The American act of migration was in that voice, the voice of a car, in a car, coming to us or leaving us. It was the midnight shift guy who leaves massive blank spaces between his words, pausing even longer than Laurie Anderson, trying to explain Well, the thing is, nobody ever sounded like Lightnin’ Hopkins, not even Lightnin’.

In 1982, all of 15 years old, I saw New York as the center of the physical and moral universe and these people, in their ideas, were on New York’s side, always against America. They were as allergic to American triumphalism as I thought myself to be. America itself was a punchline and it seemed we would be moving on to a different mode under their watch, not cycling back into some kind of jingoistic death mummery where we trot out a Lee Atwater riff from the ’80s as if it were a canonical 18th-century tract. Even a movie star like Robert Redford, from California—he uncovered the CIA inside the CIA in 1976, in Three Days of the Condor, and he ratted out the oil barons. We got ‘em bro!

I asked Mimi Johnson, owner of the Lovely Music label and Robert Ashley’s widow, about these American voices that I was convinced Ashley heard on the radio or on television.

“Well, yes, of course, if anything, it was radio,” Johnson said.

“I’m thinking of Franklin Roosevelt and his radio addresses,” she added. “I mean, like everyone else, Bob would quote ‘I hate war! Eleanor hates war! Even our little dog Fala hates war!’ Bob’s family came up from Tennessee and they were dirt poor, so FDR was certainly of a hugely different social class, but he spoke slowly and dramatically.”

That cadence was submerged, soaked, and tumbled dry for Ashley’s monologue, “The Park,” released in 1978. I found it when I worked at a college radio station in 1985, on the Private Parts LP. Ashley presses the dark green heel of his bottlevoice into your shoulder while Blue Gene Tyranny sparkles on his keyboards and Krishna Bhatt falls like rain on the tabla. Ashley is sort of leading a sort of guided meditation sort of. He seems not to be sleepwalking as much as revealing what it is like to sleep for a long time and wake up in a different place and then tell us about that place before being pulled back.

The voice soothes but the voice is taking careful note of everything around the voice.

“Obedience was impossible for him. At the same time, he was cooperative and indeed solicitous.”

Ashley is describing himself remembering, or remembering himself remembering. He puts himself, or his avatar, in various places, starting with a motel. And then he moves.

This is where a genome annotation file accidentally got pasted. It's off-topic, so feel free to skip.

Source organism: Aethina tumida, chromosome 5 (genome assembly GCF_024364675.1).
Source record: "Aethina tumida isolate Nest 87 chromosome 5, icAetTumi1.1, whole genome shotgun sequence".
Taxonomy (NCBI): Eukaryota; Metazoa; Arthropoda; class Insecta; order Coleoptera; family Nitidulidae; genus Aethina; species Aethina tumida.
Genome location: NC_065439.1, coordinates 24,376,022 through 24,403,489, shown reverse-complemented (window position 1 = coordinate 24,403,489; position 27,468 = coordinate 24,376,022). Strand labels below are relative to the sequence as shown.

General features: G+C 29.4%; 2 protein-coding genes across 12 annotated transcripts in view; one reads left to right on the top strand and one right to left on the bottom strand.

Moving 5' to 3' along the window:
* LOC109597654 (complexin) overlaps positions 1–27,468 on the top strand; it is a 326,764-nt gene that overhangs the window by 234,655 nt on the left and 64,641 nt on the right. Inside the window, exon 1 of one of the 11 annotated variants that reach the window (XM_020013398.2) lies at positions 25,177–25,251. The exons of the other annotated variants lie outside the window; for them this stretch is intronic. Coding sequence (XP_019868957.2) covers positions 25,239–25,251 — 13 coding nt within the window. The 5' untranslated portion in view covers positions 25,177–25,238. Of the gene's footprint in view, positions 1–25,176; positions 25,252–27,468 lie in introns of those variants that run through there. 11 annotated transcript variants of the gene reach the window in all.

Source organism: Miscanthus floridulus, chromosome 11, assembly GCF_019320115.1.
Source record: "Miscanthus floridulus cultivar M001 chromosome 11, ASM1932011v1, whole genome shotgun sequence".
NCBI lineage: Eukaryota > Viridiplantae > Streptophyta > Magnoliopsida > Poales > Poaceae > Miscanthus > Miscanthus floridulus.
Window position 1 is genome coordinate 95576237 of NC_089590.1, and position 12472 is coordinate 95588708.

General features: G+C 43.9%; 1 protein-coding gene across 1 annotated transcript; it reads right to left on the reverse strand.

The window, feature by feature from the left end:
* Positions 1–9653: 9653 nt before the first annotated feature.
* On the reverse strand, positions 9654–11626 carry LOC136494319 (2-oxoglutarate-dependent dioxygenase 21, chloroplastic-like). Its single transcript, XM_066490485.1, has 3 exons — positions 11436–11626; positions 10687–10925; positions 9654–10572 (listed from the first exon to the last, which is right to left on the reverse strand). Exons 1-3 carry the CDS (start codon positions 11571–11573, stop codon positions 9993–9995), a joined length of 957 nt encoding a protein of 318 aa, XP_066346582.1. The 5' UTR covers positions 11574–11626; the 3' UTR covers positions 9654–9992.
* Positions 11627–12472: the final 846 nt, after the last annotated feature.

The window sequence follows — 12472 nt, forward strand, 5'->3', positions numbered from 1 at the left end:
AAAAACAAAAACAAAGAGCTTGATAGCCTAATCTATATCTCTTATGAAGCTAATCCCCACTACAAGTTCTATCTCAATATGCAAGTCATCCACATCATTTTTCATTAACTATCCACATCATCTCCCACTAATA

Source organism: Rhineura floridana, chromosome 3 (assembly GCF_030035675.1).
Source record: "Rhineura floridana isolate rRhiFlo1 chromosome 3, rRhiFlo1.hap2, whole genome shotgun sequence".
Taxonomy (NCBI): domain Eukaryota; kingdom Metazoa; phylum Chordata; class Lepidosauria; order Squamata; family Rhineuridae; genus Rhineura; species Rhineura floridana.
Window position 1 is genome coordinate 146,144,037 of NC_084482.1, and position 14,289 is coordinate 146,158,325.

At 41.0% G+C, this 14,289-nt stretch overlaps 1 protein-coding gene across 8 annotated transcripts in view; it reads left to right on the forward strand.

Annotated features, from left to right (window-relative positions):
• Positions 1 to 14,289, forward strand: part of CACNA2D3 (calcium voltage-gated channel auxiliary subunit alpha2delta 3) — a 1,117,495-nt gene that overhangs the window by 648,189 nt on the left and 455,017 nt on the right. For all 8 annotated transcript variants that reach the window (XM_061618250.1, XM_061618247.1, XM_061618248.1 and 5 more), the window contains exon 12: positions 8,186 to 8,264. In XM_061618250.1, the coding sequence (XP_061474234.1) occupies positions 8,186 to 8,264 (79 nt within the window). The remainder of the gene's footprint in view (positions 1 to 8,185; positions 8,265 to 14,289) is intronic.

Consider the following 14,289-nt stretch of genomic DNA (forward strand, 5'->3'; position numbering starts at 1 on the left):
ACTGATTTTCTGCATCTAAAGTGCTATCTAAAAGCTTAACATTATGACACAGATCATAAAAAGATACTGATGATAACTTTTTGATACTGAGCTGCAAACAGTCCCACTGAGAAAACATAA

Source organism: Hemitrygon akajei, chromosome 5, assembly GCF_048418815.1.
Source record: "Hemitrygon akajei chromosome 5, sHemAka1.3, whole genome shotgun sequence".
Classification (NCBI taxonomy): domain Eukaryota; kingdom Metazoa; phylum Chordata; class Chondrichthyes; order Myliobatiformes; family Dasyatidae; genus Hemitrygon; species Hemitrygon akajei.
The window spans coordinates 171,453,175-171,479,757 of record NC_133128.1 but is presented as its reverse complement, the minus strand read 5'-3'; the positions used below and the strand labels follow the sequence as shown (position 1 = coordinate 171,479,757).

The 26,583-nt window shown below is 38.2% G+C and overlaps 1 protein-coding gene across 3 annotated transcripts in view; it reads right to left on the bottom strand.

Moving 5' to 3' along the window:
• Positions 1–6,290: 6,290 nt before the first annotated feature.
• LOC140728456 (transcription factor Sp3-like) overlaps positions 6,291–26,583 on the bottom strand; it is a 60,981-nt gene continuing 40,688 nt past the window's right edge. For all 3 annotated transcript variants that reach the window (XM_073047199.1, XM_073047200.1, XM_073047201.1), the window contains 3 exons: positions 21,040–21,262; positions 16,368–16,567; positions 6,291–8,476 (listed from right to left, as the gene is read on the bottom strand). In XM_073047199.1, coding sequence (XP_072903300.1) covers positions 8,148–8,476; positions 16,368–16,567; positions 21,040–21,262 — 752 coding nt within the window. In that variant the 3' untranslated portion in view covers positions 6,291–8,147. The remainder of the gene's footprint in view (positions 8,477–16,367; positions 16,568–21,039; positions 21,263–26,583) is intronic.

“The men are in the park in the small Midwestern town. That is, the benches in the park. We know from what is best that the men are on the bench.”

He orders room service, paid for by “the company.”

“This is a record, I am sitting on a bench next to myself. Inside of me, the words form—‘Come down from the tree and fight like a man.’”

I accept this voice, whether it comes from Bob or Laurie or Dave.  I love it whether it comes out of a president I don’t believe in or a woman explaining disaster through a pitch shifter or a talk show host telling me he’s got a really great lineup. I accept this voice.

David Letterman in 1984.

David Letterman interviewed Grace Jones on his show in 1986. She came out covering her face with a gold mask, a huge and ceremonial thing. She was trying to be playful and avoid being seen but it was television.

“You were late last time, you’re late this time,” Letterman said. “We do this show at 5:30 and it’s five after six now.”

After scolding her, he eased back. She removed the mask and started some coked-out rambling. Letterman asked if her long coiled earrings were Monro-Matic shock absorbers, which was a plausible question. The publicity machine hadn’t yet absorbed all public interactions and people were allowed to have disagreements in front of cameras. There was nothing ideal about human experience in 1986, nothing more just about that world, but representations allowed for tension.

On August 26th, the third night of the 2020 Republican National Convention, Metrograph streamed Laurie Anderson’s 1986 concert film, Home of the Brave, on its website.